Why Your Brain Goes ‘Off-line’ From Narcissistic Abuse

Guest Post by Sandra L. Brown, M.A.  |  June 5, 2024

Preface from LawYou: Although this article is not written specifically with pro se litigants in mind, we know that contact with the justice system can be psychologically harmful to anyone. Many of the concepts about which Sandra Brown writes may be helpful to you even if you are not an abuse survivor.

The impact from Narcissistic Abuse is a very, very real thing. 75% of survivors have PTSD (or higher severity) from these relationships, whether they have been diagnosed, or not.

Their inability to ‘bounce back’ is best identified by them as either:
1. The constant triggering that keeps them in fight/flight/freeze, or
2. Their current neuro-cognitive condition and that their brain has stopped working.

Survivors notice reductions in the ability to concentrate, remember, organize their thoughts or lives, make decisions, stop ruminating thoughts, control their impulse for recontact, retain information they read, stay present in therapy to process an event, have balanced mood, or feel positive emotion. Most of these are skills of the Executive Functioning part of their brain that has been impacted.

Trauma impacts how the brain works. Certain areas become over-activated (pushing them into emotional flooding and loss of emotional control) while other areas become under-active (causing freeze, depression, dissociation, avoidance, lethargy and poor cognitive control/functioning).

How their non-traumatized brain USED to operate is not how it is operating TODAY. While survivors often hope it self-corrects from ‘no contact,’ the damage and the rewiring of the brain from extended stressors takes more than no contact to rewire and heal.

It is why survivors continue to have symptoms months/years/decades after the relationship.

They try approaches that are NOT designed to help the brain heal. They are approaches that provide validation. Validation, as comforting as it feels, will not refire an offline brain and executive functioning system. Support and education on pathological partners, as interesting and educational as it is, still leaves the brain offline. Survivors lose time and money using approaches that are not working with the offline brain.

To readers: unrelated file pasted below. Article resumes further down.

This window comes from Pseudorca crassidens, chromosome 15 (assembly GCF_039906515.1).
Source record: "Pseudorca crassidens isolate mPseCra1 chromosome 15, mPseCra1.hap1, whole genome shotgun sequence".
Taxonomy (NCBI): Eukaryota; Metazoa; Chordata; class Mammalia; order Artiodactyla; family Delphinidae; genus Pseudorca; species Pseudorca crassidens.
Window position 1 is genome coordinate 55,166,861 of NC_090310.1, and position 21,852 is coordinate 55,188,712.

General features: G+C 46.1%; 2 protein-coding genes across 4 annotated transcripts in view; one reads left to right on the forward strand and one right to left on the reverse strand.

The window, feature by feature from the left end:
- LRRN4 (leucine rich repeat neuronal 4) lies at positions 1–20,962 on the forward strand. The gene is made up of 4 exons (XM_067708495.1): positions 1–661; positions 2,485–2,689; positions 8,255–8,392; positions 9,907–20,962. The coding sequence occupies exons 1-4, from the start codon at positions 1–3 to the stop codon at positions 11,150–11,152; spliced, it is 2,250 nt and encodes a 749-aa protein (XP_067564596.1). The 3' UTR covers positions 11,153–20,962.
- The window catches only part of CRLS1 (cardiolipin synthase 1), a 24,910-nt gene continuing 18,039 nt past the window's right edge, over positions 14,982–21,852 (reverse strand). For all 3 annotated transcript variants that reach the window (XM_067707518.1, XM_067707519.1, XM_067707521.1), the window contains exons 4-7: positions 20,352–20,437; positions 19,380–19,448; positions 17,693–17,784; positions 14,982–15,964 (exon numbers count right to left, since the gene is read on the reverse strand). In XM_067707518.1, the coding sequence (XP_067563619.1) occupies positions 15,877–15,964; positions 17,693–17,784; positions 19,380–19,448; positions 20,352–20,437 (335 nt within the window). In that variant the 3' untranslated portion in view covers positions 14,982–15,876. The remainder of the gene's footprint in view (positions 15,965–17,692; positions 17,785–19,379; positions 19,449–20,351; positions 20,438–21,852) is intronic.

They are no further along learning to shift out of fight/flight/freeze allowing their brain (and body) to be constantly flooded with adrenaline and cortisol, further impacting their brain and nervous system—the very thing that needs help.

Trauma often worsens without neuro-based interventions. They lack the understanding of their automatic nervous system and how it unconsciously moves into triggering or what to do when it does. As months/years roll off the calendar, their brain and nervous system develop patterns of reactions that grow more, and more, reactive. It makes the necessary healing of the brain, body, and nervous system even more intensive than it could have been with earlier intervention with lesser engrained patterns of reactions.

A program for survivors who have constant fight/flight, whose brain has gone off-line, or live in a constant state of ‘mental fog,’ has been created to use 21st century trauma and neuroscience to help rewire the brain and repattern reactiveness.

The Intensive Stabilization Program© begins its next cycle for survivors on July 18, 2024-September 5, 2024. You can request an intake packet at survivortreatment at gmail.com.

Copyright © 2024 by Sandra Brown, MA | All rights reserved

About the Author

Headshot photo of Sandra Brown, MA, in which she is looking at the camera and smiling

Sandra Brown, MA, is the founder of The Institute for Relational Harm Reduction and the Association for NPD/Psychopathy Survivor Treatment, Research & Education. She is the author of the acclaimed Women Who Love Psychopaths, currently in its third edition, and other educational publications and courses.

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